According to a 2015 study published in the New England Journal of Medicine, 60 percent of stroke patients treated with a stent retriever functioned independently after three months, compared with 35 percent of those given drugs alone. (Stryker Corp. via bloomberg/File)
Lee Bekemeyer collapsed on the driving range at Stoneybrook West Golf Club one morning in 2015, a massive stroke choking off the flow of blood to his brain. The 86-year-old real estate broker couldn’t get up, move his right side, or speak. One in eight patients with such acute strokes dies within months, and two in three suffer lasting complications such as paralysis, slurred speech, and trouble walking or caring for themselves. Bekemeyer wasn’t one of them.
He was rushed 15 miles to Florida Hospital in Orlando, a comprehensive stroke center. After a CT scan, doctors threaded a metal stent through an artery into his brain, then expanded it to snare and extract the clot, allowing blood to flow freely again. The entire process took less than two hours. “I was walking to the bathroom that night, and I think I was 95 percent back the next day. It was miraculous,” Bekemeyer says. “Not every hospital has a team that does this.”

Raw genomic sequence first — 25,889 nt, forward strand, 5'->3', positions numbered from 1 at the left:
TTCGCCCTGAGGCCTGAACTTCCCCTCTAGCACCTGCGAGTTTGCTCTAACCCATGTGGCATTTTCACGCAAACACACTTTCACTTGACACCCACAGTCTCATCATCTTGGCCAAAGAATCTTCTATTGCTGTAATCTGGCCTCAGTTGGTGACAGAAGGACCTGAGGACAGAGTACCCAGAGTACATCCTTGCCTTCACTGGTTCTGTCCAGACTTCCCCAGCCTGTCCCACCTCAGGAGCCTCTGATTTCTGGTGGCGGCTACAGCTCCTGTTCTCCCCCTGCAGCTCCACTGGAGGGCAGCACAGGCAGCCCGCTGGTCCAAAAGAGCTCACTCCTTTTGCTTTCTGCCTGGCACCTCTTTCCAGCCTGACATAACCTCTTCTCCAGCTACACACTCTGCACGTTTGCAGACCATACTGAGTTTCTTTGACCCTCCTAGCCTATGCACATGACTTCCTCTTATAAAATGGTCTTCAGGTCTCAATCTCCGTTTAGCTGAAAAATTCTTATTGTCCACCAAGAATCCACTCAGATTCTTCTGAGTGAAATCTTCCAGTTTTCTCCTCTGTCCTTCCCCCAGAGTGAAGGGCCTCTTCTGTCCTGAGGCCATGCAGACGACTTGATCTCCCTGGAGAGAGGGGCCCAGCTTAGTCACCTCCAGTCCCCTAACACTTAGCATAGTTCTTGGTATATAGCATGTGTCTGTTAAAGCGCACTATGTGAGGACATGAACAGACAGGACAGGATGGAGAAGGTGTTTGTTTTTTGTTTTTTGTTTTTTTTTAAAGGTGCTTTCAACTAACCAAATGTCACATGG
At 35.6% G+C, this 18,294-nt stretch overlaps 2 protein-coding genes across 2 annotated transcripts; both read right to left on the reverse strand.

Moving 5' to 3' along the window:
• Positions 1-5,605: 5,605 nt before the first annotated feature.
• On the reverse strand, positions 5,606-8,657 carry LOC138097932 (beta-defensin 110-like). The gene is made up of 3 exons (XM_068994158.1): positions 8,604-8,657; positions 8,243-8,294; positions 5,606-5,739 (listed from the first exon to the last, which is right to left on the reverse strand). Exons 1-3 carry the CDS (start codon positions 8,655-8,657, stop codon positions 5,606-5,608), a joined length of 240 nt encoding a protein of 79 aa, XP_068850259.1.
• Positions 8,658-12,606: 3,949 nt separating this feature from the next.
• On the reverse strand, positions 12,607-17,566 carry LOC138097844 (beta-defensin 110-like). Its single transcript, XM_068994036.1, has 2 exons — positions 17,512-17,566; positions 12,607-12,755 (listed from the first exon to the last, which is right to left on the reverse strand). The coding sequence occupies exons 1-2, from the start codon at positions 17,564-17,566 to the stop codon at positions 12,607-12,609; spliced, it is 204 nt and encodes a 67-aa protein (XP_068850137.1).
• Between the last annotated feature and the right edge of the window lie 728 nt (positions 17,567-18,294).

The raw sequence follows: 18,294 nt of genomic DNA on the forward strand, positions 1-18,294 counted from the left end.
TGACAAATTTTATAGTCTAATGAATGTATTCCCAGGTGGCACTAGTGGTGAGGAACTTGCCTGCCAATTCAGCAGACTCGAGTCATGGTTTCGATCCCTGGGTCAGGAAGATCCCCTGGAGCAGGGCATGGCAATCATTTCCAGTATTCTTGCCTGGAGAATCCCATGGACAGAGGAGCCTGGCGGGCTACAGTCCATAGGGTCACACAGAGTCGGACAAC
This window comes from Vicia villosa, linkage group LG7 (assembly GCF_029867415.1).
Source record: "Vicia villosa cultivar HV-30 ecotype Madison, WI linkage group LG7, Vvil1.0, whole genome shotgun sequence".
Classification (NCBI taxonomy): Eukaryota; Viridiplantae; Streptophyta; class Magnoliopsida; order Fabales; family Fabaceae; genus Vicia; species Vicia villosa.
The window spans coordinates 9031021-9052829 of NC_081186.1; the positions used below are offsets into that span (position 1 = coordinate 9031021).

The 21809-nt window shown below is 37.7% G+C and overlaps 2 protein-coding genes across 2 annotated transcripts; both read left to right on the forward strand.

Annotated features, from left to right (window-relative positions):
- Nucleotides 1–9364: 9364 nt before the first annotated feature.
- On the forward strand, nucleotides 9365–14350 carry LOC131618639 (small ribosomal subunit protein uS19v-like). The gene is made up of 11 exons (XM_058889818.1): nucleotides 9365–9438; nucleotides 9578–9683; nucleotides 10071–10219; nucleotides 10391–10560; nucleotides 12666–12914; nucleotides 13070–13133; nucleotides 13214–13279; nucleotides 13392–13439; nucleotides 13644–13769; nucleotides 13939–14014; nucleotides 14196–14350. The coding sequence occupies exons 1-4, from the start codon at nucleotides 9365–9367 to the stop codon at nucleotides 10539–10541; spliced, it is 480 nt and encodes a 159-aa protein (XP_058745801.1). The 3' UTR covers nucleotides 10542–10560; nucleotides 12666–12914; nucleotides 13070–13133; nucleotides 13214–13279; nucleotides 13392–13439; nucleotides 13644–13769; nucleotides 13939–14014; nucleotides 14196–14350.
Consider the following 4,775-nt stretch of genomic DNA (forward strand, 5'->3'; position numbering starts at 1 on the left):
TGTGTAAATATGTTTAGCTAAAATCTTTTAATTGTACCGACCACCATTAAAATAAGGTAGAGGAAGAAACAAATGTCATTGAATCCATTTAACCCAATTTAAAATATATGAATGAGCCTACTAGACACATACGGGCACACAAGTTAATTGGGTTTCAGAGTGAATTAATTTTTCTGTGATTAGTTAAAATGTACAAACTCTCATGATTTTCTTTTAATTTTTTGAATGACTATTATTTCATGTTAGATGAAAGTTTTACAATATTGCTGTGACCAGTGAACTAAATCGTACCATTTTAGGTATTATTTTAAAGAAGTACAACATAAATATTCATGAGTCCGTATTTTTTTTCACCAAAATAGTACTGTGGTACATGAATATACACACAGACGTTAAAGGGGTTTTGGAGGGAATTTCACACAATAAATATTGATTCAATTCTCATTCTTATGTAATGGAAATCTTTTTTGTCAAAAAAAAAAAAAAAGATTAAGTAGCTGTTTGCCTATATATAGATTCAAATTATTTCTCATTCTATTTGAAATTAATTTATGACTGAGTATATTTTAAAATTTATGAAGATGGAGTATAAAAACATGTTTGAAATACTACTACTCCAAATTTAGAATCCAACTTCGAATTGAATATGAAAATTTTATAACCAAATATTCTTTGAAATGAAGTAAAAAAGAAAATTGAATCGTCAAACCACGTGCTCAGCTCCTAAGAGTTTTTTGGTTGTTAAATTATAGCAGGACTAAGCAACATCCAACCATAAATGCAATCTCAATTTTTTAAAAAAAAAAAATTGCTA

In the field of stroke treatment, the maxim is “time is brain,” because every minute with a clot costs a patient millions of brain cells. By that standard, Florida Hospital is exceptional. Last year 81 percent of its stroke patients were treated within two hours of arrival, up from 22 percent in 2013, according to Indrani Acosta, the director of stroke care. Many who might have been sent to a nursing home went to a rehab center instead, she says, while people who would have gone to a rehab center could go straight home.
That’s due in part to clot-retrieving stents such as the one used on Bekemeyer. They’re sold for about $8,000 by companies including Medtronic Plc and Stryker Corp., and according to a 2015 study published in the New England Journal of Medicine, 60 percent of stroke patients treated with a stent retriever functioned independently after three months, compared with 35 percent of those given drugs alone. About 240,000 of the 700,000 Americans who suffer strokes each year have blockages in arteries large enough to be treated with these kinds of clot-retrieving stents. But only about 28,000 were treated with one last year, says Stacey Pugh, vice president of Medtronic’s neurovascular unit.
The stents, while relatively cheap in hardware terms, are rare outside of the roughly 150 specialized facilities in the U.S. known as comprehensive stroke centers, because they require an in-house neurosurgery unit, minute-saving training, and space. As a result, the devices have become a bit of a flashpoint among doctors who say more facilities around the country should be equipped to handle extreme cases like Bekemeyer’s. The procedure just isn’t available in many parts of the country.